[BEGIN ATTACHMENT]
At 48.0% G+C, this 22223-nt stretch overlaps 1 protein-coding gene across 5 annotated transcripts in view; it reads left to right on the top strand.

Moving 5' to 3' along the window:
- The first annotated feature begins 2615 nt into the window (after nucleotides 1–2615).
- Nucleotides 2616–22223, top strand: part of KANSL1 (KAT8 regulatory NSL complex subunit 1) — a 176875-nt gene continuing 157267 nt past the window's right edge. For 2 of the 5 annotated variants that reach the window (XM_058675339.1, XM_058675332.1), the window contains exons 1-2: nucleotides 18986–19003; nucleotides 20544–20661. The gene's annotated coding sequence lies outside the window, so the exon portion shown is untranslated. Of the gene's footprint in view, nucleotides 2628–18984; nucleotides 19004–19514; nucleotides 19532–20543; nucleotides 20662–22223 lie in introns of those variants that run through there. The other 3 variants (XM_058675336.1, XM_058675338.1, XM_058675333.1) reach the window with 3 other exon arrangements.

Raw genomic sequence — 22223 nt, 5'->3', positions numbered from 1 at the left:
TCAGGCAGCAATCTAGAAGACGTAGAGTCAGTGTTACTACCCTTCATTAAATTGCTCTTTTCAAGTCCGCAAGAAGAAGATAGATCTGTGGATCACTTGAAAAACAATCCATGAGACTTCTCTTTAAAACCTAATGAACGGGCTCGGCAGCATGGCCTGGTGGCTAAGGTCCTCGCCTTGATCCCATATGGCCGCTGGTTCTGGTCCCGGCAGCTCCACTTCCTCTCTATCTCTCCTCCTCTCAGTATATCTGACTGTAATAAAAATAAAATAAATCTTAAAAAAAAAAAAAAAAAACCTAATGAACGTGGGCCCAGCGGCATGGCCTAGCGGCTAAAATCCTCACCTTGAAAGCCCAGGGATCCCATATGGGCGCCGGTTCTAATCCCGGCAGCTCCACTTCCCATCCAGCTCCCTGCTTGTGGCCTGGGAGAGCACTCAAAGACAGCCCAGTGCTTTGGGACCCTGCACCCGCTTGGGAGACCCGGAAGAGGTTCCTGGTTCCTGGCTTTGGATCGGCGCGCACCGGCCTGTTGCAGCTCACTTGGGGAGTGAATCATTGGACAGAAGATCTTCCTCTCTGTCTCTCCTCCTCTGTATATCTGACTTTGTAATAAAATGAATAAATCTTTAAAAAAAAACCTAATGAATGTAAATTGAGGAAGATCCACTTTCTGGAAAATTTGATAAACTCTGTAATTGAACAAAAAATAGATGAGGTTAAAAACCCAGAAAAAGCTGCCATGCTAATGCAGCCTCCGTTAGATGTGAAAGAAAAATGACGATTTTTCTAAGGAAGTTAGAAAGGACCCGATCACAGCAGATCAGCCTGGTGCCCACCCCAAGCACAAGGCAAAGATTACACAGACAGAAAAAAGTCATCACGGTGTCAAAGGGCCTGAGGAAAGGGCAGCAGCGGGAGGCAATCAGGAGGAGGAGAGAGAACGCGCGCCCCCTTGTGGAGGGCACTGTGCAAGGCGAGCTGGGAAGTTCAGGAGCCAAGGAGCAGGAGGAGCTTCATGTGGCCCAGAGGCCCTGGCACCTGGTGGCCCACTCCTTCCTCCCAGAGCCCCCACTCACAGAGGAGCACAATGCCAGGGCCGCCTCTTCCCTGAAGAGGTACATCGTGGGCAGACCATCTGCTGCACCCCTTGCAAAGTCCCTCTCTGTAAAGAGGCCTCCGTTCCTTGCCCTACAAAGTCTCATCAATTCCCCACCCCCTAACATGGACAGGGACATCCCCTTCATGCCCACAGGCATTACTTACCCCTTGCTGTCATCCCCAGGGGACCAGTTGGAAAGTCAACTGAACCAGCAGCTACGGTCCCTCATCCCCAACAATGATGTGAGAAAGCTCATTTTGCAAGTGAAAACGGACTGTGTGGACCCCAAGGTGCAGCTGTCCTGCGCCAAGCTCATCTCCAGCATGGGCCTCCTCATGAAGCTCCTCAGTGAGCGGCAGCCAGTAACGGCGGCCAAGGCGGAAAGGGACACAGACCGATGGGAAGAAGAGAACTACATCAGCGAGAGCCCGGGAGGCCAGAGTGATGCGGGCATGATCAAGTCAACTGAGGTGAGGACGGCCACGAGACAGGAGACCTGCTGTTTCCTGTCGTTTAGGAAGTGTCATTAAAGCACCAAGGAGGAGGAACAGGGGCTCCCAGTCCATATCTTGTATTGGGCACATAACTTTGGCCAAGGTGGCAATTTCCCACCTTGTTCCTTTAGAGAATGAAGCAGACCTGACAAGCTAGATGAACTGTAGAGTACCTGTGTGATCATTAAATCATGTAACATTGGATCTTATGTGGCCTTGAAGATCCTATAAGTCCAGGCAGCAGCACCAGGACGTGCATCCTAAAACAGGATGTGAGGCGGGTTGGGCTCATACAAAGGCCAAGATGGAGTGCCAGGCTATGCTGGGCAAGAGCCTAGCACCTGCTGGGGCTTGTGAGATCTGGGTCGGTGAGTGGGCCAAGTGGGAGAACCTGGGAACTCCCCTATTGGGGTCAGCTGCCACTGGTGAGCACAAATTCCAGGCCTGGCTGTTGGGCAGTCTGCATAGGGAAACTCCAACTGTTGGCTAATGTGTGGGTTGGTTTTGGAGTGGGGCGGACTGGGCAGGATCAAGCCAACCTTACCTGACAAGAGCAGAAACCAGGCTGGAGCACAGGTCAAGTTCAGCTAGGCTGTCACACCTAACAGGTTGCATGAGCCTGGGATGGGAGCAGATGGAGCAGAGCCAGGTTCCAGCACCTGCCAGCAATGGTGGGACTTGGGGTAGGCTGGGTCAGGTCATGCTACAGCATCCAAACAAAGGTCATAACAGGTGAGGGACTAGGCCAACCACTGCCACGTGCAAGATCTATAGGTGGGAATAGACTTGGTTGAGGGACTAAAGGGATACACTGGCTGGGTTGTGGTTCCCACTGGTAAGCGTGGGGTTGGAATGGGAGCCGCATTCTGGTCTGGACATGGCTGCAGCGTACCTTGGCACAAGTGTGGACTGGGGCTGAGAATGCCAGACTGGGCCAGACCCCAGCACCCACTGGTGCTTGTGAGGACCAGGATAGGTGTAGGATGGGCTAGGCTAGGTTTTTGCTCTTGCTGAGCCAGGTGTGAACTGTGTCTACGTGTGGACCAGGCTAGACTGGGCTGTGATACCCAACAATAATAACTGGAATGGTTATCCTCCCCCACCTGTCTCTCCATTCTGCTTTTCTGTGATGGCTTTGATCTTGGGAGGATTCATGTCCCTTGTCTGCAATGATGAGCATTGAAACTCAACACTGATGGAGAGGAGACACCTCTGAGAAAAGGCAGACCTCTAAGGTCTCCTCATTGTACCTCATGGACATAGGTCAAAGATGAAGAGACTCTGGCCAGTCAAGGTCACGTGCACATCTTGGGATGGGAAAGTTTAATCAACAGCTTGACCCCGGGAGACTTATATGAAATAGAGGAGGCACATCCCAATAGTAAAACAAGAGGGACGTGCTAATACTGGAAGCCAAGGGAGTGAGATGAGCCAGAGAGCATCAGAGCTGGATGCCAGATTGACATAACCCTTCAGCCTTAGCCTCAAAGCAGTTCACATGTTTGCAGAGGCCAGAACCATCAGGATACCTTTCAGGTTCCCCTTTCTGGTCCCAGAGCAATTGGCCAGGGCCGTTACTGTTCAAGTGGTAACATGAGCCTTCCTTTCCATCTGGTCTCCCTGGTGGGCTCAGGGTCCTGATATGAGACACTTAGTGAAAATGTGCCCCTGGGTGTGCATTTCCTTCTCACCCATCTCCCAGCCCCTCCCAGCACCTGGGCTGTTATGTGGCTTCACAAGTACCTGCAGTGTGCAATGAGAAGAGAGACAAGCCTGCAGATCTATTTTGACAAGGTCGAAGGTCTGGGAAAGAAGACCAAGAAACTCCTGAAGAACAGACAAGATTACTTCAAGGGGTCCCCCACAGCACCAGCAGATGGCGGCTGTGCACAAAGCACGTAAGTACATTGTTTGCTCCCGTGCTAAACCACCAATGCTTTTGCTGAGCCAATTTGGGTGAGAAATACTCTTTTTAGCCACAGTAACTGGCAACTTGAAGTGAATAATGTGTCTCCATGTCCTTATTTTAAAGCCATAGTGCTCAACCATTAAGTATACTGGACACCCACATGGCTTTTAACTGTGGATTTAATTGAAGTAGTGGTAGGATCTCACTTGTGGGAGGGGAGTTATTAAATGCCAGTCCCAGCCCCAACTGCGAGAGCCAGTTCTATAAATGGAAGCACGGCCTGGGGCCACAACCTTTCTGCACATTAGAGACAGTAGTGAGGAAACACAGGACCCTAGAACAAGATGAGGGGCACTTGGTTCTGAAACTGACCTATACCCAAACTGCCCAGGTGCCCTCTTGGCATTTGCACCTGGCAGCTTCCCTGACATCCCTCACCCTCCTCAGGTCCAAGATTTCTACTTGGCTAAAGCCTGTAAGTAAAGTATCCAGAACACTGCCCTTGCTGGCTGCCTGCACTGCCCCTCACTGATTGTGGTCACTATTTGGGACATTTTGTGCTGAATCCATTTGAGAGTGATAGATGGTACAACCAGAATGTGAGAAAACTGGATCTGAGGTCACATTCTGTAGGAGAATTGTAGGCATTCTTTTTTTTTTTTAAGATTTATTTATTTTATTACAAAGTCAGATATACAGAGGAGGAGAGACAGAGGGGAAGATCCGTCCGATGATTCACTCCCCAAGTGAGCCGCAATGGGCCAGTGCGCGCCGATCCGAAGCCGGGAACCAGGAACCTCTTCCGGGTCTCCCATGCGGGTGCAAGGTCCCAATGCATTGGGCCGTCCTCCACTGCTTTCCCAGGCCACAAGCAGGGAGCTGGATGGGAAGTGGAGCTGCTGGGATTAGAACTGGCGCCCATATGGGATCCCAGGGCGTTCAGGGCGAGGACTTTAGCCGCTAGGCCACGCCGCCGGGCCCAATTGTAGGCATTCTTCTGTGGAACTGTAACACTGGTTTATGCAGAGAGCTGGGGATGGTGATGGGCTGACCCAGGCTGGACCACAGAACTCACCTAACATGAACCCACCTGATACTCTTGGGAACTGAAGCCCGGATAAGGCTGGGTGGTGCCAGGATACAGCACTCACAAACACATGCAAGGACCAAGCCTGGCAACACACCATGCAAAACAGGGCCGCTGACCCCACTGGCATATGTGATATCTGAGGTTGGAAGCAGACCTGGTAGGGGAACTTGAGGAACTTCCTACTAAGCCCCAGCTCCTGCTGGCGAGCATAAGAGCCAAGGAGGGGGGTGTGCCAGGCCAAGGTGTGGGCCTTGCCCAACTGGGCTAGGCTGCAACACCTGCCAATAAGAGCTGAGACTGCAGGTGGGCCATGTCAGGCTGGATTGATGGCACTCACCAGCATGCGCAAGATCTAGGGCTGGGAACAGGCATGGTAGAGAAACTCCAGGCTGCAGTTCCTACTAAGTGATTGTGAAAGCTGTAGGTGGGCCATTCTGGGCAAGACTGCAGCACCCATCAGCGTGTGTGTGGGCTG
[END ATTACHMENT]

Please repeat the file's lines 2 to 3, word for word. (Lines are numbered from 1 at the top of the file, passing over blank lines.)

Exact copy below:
Moving 5' to 3' along the window:
- The first annotated feature begins 2615 nt into the window (after nucleotides 1–2615).